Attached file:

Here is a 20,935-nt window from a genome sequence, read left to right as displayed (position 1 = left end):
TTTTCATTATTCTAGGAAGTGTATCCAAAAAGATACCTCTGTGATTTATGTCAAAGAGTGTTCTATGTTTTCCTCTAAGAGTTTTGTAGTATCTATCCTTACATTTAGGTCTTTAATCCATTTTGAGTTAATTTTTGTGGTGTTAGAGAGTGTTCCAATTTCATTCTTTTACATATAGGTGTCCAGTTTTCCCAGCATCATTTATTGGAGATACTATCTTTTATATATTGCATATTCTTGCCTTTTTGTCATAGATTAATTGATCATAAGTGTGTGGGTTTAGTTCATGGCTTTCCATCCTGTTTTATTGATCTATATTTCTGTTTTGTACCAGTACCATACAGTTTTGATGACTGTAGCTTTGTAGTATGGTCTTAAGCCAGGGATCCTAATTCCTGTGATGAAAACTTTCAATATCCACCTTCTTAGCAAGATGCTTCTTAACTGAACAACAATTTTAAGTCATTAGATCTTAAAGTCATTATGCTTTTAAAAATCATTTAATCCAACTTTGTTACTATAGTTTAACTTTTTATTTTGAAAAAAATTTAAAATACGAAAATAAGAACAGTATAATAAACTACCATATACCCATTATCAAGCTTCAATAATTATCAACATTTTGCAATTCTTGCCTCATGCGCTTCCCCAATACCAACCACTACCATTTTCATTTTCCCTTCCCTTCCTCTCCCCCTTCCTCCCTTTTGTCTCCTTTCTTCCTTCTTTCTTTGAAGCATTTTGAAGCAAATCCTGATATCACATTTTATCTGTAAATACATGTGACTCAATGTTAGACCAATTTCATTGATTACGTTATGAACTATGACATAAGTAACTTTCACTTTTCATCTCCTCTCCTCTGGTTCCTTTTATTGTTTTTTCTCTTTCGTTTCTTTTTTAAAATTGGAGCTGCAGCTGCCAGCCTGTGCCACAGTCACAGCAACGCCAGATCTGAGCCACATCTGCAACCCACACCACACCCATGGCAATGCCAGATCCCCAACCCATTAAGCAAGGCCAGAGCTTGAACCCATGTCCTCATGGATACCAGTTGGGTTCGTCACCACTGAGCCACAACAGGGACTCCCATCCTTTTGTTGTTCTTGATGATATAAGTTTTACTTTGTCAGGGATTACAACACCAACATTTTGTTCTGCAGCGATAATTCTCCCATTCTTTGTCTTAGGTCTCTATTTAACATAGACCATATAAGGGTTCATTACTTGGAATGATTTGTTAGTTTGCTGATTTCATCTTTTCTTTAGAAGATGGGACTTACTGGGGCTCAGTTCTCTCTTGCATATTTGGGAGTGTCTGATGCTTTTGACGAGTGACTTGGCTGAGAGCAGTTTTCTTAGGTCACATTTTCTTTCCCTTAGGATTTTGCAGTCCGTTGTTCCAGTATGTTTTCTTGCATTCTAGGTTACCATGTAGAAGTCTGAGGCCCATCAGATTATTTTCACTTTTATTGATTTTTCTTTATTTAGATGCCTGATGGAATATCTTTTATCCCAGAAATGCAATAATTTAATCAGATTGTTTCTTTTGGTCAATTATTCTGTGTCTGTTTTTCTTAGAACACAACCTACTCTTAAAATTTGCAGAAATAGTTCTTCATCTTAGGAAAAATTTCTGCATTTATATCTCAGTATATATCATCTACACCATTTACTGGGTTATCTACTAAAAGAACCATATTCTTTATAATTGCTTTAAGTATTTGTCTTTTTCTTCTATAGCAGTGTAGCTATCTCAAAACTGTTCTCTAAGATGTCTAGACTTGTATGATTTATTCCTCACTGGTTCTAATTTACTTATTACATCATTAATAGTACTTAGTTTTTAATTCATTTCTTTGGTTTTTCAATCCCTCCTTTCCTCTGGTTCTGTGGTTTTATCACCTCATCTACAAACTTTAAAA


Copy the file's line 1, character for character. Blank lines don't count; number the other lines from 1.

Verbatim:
Here is a 20,935-nt window from a genome sequence, read left to right as displayed (position 1 = left end):